Opiates Drug Rehab Using Suboxone


How dangerous are opiates?

Opiates are some of the most addictive drugs in human history. Consequently, opiate addicts stop at almost nothing to obtain more and more opiates, even if that means damaging relationships, losing a job, sharing a needle or going to jail. In fact, many of them end up going to jail. To make matters worse, the number of overdoses is soaring. This reality leaves many opiate addicts feeling trapped with limited options.

Opiate withdrawal

Opiate withdrawal is a group of symptoms that develop shortly after cessation. Symptoms include restlessness, muscle pain, insomnia, diarrhea, vomiting, cold flashes, goose bumps and restless legs.

The difference between dependency and addiction

Opiates dependency means that an opiate user is susceptible to opiate withdrawal whenever he or she stops taking opiates. On the other hand, opiates addiction is defined by behavior – tenaciously seeking and compulsively using opiates with an inability to control intake. From a clinical standpoint, opiate withdrawal is the most powerful factor driving both dependency and addictive behaviors.

Using Suboxone for withdrawal

Suboxone makes opiate detoxification safer, quicker and more comfortable. It is a powerful pharmacotherapy that suppresses opiate withdrawal. It acts on the same brain structures and processes as addictive opioids, but with protective or normalizing effects. This enables Suboxone to reverse the effects of withdrawal without intoxicating the patient. One of the main benefits of using Suboxone is that it has a small potential for addiction. Even when administered to a high-risk population, 100% of whom have histories of opiate addiction, very few develop the uncontrollable compulsion seek and use Suboxone.

Suboxone is actually two medications combined into one: buprenorphine and naloxone. Buprenorphine reduces unpleasant effects of opiate withdrawal. Naloxone reverses the effects of opiate drugs. Giving these two medicines together makes it easier to use them properly.  Suboxone detox is a short-term opiate addiction treatment program that manages opiate withdrawal and ends opiate dependence.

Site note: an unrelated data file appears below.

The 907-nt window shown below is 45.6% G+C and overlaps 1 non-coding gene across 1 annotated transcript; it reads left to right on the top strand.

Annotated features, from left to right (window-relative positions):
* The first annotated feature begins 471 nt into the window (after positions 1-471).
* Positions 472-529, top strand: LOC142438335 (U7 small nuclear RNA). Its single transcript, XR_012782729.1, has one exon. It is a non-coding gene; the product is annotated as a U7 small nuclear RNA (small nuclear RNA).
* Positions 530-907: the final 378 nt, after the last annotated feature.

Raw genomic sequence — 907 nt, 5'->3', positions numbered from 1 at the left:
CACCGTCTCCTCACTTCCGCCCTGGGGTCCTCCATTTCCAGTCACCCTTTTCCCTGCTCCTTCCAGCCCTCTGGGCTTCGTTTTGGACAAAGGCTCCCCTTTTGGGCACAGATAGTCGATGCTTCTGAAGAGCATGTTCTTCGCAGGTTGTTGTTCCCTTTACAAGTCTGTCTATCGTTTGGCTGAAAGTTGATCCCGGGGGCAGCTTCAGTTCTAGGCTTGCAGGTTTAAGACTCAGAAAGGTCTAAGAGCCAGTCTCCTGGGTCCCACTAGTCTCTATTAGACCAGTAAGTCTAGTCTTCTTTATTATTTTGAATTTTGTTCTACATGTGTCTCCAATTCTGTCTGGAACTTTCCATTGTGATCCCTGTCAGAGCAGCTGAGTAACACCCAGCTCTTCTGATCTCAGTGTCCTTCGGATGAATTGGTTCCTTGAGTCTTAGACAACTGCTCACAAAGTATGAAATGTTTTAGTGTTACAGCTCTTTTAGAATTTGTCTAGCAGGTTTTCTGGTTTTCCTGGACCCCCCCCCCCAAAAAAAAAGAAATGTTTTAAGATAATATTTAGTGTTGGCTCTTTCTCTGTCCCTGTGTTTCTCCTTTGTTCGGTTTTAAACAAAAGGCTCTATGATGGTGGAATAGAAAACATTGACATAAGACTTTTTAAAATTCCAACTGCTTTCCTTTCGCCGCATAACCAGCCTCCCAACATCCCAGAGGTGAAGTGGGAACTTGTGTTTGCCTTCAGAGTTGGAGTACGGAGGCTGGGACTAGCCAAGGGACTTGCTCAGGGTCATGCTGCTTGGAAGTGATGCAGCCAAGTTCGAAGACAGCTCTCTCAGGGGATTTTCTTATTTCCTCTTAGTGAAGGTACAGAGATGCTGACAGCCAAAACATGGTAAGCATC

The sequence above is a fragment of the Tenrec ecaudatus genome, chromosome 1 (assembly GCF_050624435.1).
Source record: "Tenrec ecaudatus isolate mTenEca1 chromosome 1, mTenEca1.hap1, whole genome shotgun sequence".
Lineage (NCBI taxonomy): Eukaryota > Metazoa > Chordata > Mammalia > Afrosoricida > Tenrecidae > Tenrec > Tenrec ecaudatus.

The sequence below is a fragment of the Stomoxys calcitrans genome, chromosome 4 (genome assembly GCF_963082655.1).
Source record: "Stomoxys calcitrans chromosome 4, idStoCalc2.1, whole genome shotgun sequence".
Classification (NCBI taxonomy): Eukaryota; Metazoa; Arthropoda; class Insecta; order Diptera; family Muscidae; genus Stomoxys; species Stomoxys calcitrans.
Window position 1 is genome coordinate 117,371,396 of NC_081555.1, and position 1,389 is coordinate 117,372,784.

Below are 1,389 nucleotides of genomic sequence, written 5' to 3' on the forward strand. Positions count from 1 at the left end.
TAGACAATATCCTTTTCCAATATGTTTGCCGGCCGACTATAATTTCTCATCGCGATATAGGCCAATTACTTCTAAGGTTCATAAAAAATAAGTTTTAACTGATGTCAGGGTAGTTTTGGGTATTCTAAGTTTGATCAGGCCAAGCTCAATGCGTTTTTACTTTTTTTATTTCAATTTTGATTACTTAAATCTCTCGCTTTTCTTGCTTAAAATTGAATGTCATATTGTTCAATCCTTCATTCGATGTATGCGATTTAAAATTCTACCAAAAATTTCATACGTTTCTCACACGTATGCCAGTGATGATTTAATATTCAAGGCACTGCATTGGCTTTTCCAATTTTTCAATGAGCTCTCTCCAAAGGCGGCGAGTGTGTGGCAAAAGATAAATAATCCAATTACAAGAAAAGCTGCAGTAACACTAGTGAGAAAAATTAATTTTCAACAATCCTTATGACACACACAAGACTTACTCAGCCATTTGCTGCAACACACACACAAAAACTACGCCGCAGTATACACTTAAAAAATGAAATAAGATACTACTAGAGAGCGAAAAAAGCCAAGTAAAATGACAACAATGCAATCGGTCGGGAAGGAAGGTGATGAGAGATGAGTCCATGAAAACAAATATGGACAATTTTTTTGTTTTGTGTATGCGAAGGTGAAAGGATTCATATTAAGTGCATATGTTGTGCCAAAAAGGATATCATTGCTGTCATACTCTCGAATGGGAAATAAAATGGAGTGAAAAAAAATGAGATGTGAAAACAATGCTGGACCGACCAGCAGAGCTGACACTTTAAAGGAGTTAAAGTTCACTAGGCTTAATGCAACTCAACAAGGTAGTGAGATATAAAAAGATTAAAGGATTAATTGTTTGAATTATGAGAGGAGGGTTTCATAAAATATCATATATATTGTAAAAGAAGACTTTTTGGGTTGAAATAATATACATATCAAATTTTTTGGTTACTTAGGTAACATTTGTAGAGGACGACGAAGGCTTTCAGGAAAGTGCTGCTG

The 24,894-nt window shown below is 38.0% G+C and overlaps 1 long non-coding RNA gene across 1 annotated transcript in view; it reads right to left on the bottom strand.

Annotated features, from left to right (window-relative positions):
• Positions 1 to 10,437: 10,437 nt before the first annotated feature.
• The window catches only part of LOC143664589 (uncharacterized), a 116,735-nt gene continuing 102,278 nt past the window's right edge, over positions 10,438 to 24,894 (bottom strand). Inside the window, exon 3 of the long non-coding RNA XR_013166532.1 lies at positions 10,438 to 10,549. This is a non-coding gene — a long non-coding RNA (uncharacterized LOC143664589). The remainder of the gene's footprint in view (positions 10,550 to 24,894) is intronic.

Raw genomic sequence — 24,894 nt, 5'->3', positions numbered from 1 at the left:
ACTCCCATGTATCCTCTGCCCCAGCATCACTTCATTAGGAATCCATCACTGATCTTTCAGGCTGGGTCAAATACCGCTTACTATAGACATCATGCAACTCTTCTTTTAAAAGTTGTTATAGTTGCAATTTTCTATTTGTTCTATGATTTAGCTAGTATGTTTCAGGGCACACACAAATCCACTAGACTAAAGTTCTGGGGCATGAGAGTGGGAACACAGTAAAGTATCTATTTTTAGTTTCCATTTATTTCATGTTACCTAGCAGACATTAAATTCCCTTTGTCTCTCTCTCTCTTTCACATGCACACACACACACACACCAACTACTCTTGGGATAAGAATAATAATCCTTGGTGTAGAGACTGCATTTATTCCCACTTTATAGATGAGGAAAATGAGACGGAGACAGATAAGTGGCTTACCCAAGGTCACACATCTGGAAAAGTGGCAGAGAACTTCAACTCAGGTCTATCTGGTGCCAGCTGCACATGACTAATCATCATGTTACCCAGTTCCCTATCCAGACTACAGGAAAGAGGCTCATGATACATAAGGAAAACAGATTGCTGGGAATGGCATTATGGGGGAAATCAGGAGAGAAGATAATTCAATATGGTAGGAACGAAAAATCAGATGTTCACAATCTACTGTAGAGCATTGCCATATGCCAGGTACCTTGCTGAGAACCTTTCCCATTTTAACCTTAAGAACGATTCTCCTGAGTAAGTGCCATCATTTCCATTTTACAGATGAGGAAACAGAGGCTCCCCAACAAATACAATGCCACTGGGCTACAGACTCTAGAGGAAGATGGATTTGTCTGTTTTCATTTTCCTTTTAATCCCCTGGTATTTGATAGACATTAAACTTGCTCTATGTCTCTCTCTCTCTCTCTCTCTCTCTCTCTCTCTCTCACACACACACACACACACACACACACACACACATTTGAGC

Suboxone patients begin detox treatment under the supervision of a qualified doctor. For the first dose, a patient must be in a moderate state of opiate withdrawal. Patients must work with their doctor to reach a dose of Suboxone that works for them.

Medical taper:

It is important that patients work with their doctor to determine when the time is right to lower the dose, taking care to minimize discomfort. Patients should discuss any concerns they have with their doctor.

Opiates drug rehab

Many opiate addicts make several attempts to quit before seeking professional help. Most attempts are unsuccessful. Usually because they’re unable to follow the strict guidelines necessary to detoxify themselves. Finding an opiate drug-rehab that uses Suboxone may help in combatting opiate dependence.

Suboxone warnings:

Suboxone comes in two forms: a tablet or film.


Some drug users will abuse most any medication, but even Suboxone abusers typically switch back to their “drug of choice” because Suboxone intoxication is much less than with regular opioids and because Suboxone blocks other opiates.

  1. Suboxone Film is not recommended in patients with severe hepatic impairment and may not be appropriate for patients with moderate hepatic impairment. However, Suboxone Film may be used with caution for maintenance treatment in patients with moderate hepatic impairment who have initiated treatment on a buprenorphine product without naloxone.Keep Suboxone Film out of the sight and reach of children. Accidental or deliberate ingestion of Suboxone Film by a child can cause severe breathing problems and death.
  2. Keep Suboxone Film out of the sight and reach of children. Accidental or deliberate ingestion of Suboxone Film by a child can cause severe breathing problems and death.

To report negative side effects associated with taking Suboxone, please call 1-877-782-6966. You are encouraged to report negative side effects of prescription drugs to the FDA. Visit www.fda.gov/medwatch or call 1-800-FDA-1088.

Can you get Suboxone in jail?


Neither the Controlled Substances Act nor DEA implementing regulations impose any limitations on a doctor or other authorized hospital staff to maintain or detoxify a person with an opioid treatment drug like Suboxone for addiction treatment in any practice setting, including in correctional facilities.

Currently, State laws and policies vary considerably regarding opioid-assisted (methadone) treatment within correctional facilities. It is assumed that this same variation will occur with the use of buprenorphine products in this setting.